RFA Mounts Bay has arrived in the British Overseas Territory of Anguilla continuing its busy program of visits and engagements across the Caribbean under the North Atlantic Patrol Tasking. 

Mounts Bay arrived on Wednesday 17th for a three day visit to the territory, the ship’s third on this deployment having previously visited in July at the beginning of its posting and then in September following Hurricane Irma. This follows a highly successful visit to the nearby British Virgin Islands last week.

Highlights of this latest visit will include two days of intensive training with local emergency services personnel the Royal Anguilla Police Force and the Anguilla Fire & Rescue Service covering a range of search and rescue skills.

Training, equipping and supporting local emergency services remains a key focus of the mission – as well as running training exercises the Mounts Bay has been involved in delivering donated equipment and providing advice on drafting local emergency management plans. These activities serve to build strong relationships between the ships crew and local services for when they are required to work together in times of disaster – as they did last September.

As with the visit to the British Virgin Islands, elements of the crew will also be volunteering to help ongoing recovery works from the hurricane disaster, lending their assistance to reconstruction and repair efforts at the Tender Loving Care Nursing Home.

Captain David Buck OBE has also held meetings with Governor Tim Foy OBE and other local government officials to outline the continuing role the vessel will play in the region under the Atlantic Patrol Tasking.

As well as humanitarian and disaster response operations, and maintaining a constant naval presence in the region, the vessel will be joining local and regional law enforcement organisations during the year to support a variety of counter-narcotics operations.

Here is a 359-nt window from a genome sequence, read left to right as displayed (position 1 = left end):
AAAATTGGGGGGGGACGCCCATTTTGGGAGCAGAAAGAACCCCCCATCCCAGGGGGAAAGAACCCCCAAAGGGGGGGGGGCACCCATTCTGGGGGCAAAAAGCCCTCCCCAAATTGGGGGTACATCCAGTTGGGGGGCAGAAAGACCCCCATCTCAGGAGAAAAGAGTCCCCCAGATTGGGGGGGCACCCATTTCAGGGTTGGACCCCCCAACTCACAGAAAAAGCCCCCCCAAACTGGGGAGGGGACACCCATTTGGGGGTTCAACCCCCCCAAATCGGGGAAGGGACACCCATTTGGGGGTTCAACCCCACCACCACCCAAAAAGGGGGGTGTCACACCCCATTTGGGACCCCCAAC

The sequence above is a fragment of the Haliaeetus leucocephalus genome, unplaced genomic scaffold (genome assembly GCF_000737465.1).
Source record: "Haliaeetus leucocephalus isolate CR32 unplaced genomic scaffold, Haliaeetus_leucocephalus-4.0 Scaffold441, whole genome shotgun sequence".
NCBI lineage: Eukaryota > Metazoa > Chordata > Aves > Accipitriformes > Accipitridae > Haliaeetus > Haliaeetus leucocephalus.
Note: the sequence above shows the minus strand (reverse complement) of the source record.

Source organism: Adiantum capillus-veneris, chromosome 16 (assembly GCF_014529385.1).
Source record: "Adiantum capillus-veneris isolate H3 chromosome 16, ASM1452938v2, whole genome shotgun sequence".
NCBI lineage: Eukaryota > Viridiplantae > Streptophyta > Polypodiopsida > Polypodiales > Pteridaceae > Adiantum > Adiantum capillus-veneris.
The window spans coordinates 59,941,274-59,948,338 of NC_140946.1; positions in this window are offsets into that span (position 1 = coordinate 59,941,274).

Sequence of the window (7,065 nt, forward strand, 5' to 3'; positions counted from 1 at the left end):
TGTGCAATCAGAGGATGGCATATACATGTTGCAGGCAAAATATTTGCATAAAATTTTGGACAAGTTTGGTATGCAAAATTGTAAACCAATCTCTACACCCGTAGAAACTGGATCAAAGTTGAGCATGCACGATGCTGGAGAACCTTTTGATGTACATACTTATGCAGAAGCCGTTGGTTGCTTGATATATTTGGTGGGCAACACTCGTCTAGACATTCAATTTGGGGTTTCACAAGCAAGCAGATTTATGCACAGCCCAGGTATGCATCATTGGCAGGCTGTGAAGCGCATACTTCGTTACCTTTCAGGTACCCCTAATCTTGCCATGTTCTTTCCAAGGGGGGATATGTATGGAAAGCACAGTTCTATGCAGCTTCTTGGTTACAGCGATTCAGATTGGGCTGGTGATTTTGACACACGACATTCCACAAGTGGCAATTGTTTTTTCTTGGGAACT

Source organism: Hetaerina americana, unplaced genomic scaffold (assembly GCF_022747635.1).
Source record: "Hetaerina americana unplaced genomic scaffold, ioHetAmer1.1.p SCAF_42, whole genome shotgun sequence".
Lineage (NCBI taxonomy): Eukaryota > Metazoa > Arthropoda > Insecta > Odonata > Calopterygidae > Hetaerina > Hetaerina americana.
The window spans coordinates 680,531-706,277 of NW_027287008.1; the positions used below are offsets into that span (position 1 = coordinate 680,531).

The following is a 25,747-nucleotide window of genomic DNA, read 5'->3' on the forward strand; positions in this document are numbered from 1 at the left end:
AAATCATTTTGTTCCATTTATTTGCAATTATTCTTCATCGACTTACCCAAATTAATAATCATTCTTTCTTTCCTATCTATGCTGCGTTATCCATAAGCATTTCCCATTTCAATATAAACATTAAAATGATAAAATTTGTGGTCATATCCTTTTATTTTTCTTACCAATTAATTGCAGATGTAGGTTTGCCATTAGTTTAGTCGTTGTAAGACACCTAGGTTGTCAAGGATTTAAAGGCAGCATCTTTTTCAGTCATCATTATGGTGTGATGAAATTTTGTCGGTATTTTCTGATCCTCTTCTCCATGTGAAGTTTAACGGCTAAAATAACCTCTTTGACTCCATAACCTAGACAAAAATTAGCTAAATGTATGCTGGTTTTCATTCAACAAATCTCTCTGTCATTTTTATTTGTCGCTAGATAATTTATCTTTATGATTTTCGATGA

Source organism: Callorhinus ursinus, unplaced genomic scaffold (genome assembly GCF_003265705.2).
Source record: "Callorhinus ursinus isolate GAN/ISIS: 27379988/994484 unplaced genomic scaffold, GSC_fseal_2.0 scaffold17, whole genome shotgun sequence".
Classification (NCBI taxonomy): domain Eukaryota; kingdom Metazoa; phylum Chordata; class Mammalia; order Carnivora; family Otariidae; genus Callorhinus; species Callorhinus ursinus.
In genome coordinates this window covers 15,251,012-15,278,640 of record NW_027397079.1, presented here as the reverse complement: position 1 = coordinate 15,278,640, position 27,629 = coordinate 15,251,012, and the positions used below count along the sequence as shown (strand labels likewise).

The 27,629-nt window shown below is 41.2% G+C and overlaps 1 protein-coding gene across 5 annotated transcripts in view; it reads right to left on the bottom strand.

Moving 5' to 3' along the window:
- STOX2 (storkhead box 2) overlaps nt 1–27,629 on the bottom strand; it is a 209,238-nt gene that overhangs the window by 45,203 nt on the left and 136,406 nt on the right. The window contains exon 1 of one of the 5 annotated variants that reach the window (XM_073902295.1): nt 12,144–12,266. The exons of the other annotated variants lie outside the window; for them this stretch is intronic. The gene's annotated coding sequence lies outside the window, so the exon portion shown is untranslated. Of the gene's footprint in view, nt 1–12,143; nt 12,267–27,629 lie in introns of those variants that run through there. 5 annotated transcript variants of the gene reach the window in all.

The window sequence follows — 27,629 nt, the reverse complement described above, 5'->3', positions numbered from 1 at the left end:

7 COMMENTS

  1. Another 3 of them would be great, they would be straightforward to build and cheap to run and have superb load and troop carrying capacity. In many ways with a small hanger they are more useful in the patrol role than the new OPVs, having a greater presence and far more volume in the humanitarian role. In addition they are flexible enough to change role to mine warfare mothership and could I’m sure do a decent job as a hospital ship with a modular installation in the loading area. That is without being a LPD(A). Not all our ships need to be £500m or £1Bn each

    • I am not sure if a bay class vessel would suitable for fisheries protection which is one of the roles required of the rivers.

  2. Jack you are correct but we didn’t need to build five R2s to replace the original Rivers that still have years left in them and where built with little more than Fishery protection duties in mind. That they have ventured across the Atlantic is more to do with having nothing else to deploy than their adequacy as long distance OPVs. Building additional Bays may have also tempted the Aussies to perhaps purchase a new build from a UK yard for completion at home. A sister ship for HMAS Choules would provide excellent back up for their two LHDs.

  3. Or intercepting drug runners or shadowing Russian frigates through UK waters. The River 2 is ideal for these tasks. A combination of Bay mother ship and a squadron of River 2 or MCV ducklings has a lot to offer.

  4. Paul the trouble is a River or Bay is too slow to track a drug runner so you need a helicopter and this role is mainly required in the Caribbean where a Bay is much more useful than an OPV. In my opinion a Russian Frigate needs to be escorted by an RN Frigate.
    Your last line though reaffirms the point about the Bays with a simple mix of lesser units does has a lot to offer. A £750m escort is not required for many mundane naval tasks.

    • I’m thinking an RFA with a helo hanger plus a ‘squadron’ of OPVs with Scan Eagles and a deck that can refuel the helicopter would enable you to police a wider area than you could with a frigate. I think this is basically the strategy used in the Caribbean where the ‘squadron’ is a coalition of patrol vessels ( USCG, RN, RNL, RCN) most of which do not carry a helo but do carry Rhibs and boarding parties. Agree T31 will be better than R2 for escorting the Russian navy passages.

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